Atmospheric waves on camera!

| October 4, 2007 @ 9:28 am | 6 Replies

At UAH, I do a lot of research on atmospheric gravity waves, and how they affect tornadoes, and our weather in general. Some very interesting waves occurred yesterday near Des Moines, Iowa, captured brilliantly on Doppler radar and on 3 webcams, similar to the SkyCam network here. Daryl Herzmann, of the Iowa Environmental Mesonet, made me aware of this case yesterday.

We are familiar with waves moving along the top of a fluid, such as a river or the ocean. These waves can be caused by boats, etc. Water is heavier than air, and when it is lifted up above equilibrium, gravity brings it back. This sets up “gravity waves”. In the atmosphere, when the air is stable (resistant to vertical motion), and it gets displaced from its equilibrium, gravity waves are initiated in the air, too. They are typically hard to see, unless they help form clouds or rain, or can be detected on radar. We’ll discuss these more later.

In the Iowa case, an area of thunderstorms was approaching from the west, but the air in east Iowa was very cold and stable near the surface (see model sounding below). When the storms disturbed this air, a special type of train of gravty waves called an undular bore was initiated. The dense, cold air near the ground acted almost like a shallow pond, and the storms disturbed it, like a person throwing a rock in a pond.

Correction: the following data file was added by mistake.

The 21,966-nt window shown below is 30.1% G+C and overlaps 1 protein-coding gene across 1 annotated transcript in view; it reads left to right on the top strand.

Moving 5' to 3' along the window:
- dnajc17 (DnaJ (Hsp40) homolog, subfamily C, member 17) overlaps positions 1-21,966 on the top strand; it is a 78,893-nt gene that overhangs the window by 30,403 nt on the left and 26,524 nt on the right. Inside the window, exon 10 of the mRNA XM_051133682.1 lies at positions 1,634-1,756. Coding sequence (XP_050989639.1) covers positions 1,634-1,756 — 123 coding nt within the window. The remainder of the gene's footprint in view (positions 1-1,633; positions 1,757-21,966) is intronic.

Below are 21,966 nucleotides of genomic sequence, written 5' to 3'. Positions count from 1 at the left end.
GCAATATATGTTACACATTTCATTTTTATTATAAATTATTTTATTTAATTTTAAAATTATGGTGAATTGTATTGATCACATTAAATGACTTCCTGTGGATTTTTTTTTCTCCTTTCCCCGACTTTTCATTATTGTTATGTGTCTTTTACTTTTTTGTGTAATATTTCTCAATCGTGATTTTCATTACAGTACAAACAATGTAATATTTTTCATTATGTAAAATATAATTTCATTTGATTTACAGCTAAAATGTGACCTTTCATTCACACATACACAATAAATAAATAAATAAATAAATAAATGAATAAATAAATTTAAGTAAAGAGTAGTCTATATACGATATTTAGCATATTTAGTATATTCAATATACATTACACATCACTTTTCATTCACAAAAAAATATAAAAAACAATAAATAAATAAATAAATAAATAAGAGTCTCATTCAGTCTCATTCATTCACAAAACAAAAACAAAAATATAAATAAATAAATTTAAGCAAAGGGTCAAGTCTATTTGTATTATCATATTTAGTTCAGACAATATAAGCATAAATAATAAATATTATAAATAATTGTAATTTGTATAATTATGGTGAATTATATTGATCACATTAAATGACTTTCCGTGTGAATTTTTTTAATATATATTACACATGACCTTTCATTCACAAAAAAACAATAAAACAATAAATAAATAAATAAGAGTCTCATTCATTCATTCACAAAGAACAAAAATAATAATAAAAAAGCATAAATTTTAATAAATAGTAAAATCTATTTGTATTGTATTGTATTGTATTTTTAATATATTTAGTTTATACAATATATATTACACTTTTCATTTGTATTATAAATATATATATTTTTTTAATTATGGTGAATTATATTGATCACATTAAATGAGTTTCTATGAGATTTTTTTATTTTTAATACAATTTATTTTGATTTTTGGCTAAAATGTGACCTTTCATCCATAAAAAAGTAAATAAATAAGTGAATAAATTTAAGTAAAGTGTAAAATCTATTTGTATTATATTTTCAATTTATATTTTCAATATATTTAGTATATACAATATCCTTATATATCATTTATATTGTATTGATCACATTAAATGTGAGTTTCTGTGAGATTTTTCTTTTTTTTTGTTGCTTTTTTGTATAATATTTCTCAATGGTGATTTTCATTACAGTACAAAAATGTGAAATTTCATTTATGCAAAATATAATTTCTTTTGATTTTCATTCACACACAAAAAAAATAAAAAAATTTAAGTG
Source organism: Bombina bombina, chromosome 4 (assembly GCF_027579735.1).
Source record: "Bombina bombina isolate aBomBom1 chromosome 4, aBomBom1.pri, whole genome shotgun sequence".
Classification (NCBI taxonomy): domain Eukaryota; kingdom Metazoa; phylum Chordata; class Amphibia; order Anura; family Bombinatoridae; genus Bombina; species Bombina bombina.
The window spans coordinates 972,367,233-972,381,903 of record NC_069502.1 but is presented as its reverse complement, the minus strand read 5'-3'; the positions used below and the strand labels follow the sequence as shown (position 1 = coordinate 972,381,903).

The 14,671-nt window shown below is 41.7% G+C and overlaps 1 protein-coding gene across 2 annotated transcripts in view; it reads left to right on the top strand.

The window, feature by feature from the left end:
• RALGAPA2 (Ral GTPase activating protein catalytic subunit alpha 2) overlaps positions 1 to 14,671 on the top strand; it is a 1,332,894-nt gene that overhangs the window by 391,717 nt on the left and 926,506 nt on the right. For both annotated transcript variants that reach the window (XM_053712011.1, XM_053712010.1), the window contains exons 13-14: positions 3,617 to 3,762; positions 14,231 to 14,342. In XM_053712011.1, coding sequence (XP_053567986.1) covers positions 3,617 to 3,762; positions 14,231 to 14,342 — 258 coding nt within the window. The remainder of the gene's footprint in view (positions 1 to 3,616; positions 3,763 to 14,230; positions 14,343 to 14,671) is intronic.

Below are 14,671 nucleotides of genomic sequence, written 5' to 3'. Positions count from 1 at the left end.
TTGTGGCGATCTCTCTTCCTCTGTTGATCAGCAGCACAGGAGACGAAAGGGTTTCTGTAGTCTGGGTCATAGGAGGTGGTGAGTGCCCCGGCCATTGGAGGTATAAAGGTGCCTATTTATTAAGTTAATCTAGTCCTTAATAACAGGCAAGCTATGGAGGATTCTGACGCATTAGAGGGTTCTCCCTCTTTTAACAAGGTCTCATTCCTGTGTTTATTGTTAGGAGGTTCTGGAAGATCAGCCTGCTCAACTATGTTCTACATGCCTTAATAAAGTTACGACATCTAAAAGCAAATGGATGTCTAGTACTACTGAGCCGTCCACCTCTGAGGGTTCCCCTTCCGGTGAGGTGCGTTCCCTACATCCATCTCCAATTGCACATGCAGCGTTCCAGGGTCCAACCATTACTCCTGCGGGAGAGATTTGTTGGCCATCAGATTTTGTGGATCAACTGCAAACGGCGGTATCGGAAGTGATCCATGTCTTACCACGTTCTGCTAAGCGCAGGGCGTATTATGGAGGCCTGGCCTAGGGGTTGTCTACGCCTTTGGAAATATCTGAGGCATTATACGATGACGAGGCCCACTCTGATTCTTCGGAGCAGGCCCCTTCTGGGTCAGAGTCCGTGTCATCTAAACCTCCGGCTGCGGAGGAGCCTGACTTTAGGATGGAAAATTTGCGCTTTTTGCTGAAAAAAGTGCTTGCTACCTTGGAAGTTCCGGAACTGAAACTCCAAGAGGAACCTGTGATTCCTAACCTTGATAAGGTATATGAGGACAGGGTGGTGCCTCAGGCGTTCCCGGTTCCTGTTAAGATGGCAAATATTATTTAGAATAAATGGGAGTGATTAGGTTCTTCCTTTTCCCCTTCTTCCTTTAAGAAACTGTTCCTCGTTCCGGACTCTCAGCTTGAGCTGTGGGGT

A train of 4 waves was set up. In waves, you may have noticed that the motion is back and forth as well as up and down. Radar picture from Des Moines, Iowa NEXRAD shows this…with green showing winds towards the radar, and red showing winds away from the radar, one can see the wave features moving SE, and the alternating winds from SE to NW!


Using software we often use in analyzing weather systems at UAH, we show a vertical cross section through the waves (looking at them from the side), where they also show up nicely. In the areas to the left of green, inbound velocities and to the right of red, outbound velocities, convergence and upward motion produces clouds.


If you watch the videos below (from Iowa Mesonet), you can see 3 or 4 dark cloud bands (due to the convergence and upward motion caused by the waves), with clearer areas between them, caused by downward motion due to the waves! Wow!


{vidavee id=”2687″ w=”320″ } Click here for movie.

You can also see the pressure (left) and the wind direction (right) oscillating back and forth very quickly at Des Moines, with high-resolution surface data below.



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